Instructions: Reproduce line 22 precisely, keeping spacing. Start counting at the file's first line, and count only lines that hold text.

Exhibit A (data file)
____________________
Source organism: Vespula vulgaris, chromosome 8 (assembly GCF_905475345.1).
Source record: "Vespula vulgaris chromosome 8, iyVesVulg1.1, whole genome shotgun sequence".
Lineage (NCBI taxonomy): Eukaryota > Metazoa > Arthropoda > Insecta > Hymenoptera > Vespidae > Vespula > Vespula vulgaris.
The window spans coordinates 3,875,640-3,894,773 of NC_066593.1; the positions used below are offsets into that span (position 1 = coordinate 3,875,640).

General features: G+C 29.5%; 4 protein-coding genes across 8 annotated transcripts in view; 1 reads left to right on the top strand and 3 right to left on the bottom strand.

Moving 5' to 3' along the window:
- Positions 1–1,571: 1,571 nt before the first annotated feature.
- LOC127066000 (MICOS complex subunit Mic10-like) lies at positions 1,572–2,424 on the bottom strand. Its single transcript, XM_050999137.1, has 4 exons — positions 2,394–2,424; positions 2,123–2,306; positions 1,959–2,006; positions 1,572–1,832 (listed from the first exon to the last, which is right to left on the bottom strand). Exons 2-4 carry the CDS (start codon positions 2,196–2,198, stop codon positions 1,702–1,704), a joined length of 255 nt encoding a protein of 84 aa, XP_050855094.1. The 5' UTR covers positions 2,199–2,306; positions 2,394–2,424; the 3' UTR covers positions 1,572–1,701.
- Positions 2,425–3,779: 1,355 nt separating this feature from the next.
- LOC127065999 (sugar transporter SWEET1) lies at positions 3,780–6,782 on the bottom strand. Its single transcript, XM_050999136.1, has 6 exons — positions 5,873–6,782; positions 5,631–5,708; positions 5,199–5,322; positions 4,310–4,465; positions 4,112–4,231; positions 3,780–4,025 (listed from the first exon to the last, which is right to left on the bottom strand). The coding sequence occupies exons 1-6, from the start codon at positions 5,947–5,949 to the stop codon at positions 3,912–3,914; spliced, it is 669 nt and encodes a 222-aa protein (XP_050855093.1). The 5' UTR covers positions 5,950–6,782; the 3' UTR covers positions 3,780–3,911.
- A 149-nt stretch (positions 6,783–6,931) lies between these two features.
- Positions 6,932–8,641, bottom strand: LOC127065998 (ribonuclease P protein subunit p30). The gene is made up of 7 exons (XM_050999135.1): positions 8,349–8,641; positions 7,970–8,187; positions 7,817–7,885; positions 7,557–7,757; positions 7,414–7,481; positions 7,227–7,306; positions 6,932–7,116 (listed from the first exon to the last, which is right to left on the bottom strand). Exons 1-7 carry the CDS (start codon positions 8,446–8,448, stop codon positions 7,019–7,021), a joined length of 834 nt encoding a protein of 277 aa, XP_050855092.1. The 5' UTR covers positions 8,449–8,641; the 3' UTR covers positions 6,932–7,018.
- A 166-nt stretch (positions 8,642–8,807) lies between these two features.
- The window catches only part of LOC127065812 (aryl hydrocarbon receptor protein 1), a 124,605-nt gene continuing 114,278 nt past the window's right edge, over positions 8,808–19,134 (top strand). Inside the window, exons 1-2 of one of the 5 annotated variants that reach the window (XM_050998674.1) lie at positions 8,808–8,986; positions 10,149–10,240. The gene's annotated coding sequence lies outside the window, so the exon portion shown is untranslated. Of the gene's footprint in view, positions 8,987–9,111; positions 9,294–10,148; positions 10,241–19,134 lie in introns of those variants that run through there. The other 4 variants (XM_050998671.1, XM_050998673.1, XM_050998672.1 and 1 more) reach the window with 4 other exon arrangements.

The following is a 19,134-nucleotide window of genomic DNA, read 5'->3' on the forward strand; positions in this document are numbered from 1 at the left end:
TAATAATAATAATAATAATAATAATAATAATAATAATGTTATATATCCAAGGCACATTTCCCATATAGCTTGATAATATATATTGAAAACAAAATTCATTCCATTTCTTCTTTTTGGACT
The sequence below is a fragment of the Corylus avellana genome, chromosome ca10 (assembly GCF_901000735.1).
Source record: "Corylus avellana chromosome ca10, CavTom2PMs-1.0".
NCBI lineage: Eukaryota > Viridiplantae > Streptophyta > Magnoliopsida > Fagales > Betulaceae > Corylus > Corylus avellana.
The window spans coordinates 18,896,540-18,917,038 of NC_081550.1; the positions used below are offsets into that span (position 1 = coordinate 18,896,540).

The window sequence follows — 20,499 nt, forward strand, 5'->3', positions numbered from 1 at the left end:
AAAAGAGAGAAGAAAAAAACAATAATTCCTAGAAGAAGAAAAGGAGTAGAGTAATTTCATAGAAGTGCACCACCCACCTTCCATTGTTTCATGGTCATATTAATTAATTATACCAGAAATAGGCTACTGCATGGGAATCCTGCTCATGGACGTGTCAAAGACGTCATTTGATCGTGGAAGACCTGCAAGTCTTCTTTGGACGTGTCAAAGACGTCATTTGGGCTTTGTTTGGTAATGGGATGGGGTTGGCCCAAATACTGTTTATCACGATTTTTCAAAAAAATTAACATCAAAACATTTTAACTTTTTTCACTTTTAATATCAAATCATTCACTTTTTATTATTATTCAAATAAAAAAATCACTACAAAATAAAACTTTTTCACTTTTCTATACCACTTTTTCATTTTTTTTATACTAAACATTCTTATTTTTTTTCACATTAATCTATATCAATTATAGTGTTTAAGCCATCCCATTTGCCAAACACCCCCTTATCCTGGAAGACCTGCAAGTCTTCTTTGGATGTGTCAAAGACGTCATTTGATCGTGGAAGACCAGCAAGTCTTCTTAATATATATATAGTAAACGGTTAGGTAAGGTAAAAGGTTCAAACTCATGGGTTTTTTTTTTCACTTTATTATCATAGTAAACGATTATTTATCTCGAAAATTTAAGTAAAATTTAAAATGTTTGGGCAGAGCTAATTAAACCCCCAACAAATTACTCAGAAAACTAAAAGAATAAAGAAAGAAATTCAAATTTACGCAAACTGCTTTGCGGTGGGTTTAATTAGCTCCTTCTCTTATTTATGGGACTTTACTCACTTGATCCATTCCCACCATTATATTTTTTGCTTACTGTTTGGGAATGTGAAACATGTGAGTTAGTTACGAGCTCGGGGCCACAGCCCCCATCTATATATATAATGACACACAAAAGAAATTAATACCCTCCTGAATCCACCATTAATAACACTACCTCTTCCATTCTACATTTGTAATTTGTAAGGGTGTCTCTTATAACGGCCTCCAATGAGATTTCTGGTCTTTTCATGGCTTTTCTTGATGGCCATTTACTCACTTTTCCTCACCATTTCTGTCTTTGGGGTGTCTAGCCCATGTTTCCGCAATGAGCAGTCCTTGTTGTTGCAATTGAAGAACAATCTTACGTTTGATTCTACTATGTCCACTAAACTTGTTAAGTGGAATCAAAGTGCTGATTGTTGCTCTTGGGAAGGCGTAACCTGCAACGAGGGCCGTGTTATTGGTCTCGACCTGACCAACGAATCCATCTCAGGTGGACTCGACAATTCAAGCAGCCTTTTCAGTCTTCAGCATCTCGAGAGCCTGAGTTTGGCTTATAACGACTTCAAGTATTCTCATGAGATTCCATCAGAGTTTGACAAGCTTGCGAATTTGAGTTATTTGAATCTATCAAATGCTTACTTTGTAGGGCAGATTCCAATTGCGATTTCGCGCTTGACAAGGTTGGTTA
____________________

AAAAGAGAGAAGAAAAAAACAATAATTCCTAGAAGAAGAAAAGGAGTAGAGTAATTTCATAGAAGTGCACCACCCACCTTCCATTGTTTCATGGTCATATTAATTAATTATACCAGAAATAGGCTACTGCATGGGAATCCTGCTCATGGACGTGTCAAAGACGTCATTTGATCGTGGAAGACCTGCAAGTCTTCTTTGGACGTGTCAAAGACGTCATTTGGGCTTTGTTTGGTAATGGGATGGGGTTGGCCCAAATACTGTTTATCACGATTTTTCAAAAAAATTAACATCAAAACATTTTAACTTTTTTCACTTTTAATATCAAATCATTCACTTTTTATTATTATTCAAATAAAAAAATCACTACAAAATAAAACTTTTTCACTTTTCTATACCACTTTTTCATTTTTTTTATACTAAACATTCTTATTTTTTTTCACATTAATCTATATCAATTATAGTGTTTAAGCCATCCCATTTGCCAAACACCCCCTTATCCTGGAAGACCTGCAAGTCTTCTTTGGATGTGTCAAAGACGTCATTTGATCGTGGAAGACCAGCAAGTCTTCTTAATATATATATAGTAAACGGTTAGGTAAGGTAAAAGGTTCAAACTCATGGGTTTTTTTTTTCACTTTATTATCATAGTAAACGATTATTTATCTCGAAAATTTAAGTAAAATTTAAAATGTTTGGGCAGAGCTAATTAAACCCCCAACAAATTACTCAGAAAACTAAAAGAATAAAGAAAGAAATTCAAATTTACGCAAACTGCTTTGCGGTGGGTTTAATTAGCTCCTTCTCTTATTTATGGGACTTTACTCACTTGATCCATTCCCACCATTATATTTTTTGCTTACTGTTTGGGAATGTGAAACATGTGAGTTAGTTACGAGCTCGGGGCCACAGCCCCCATCTATATATATAATGACACACAAAAGAAATTAATACCCTCCTGAATCCACCATTAATAACACTACCTCTTCCATTCTACATTTGTAATTTGTAAGGGTGTCTCTTATAACGGCCTCCAATGAGATTTCTGGTCTTTTCATGGCTTTTCTTGATGGCCATTTACTCACTTTTCCTCACCATTTCTGTCTTTGGGGTGTCTAGCCCATGTTTCCGCAATGAGCAGTCCTTGTTGTTGCAATTGAAGAACAATCTTACGTTTGATTCTACTATGTCCACTAAACTTGTTAAGTGGAATCAAAGTGCTGATTGTTGCTCTTGGGAAGGCGTAACCTGCAACGAGGGCCGTGTTATTGGTCTCGACCTGACCAACGAATCCATCTCAGGTGGACTCGACAATTCAAGCAGCCTTTTCAGTCTTCAGCATCTCGAGAGCCTGAGTTTGGCTTATAACGACTTCAAGTATTCTCATGAGATTCCATCAGAGTTTGACAAGCTTGCGAATTTGAGTTATTTGAATCTATCAAATGCTTACTTTGTAGGGCAGATTCCAATTGCGATTTCGCGCTTGACAAGGTTGGTTA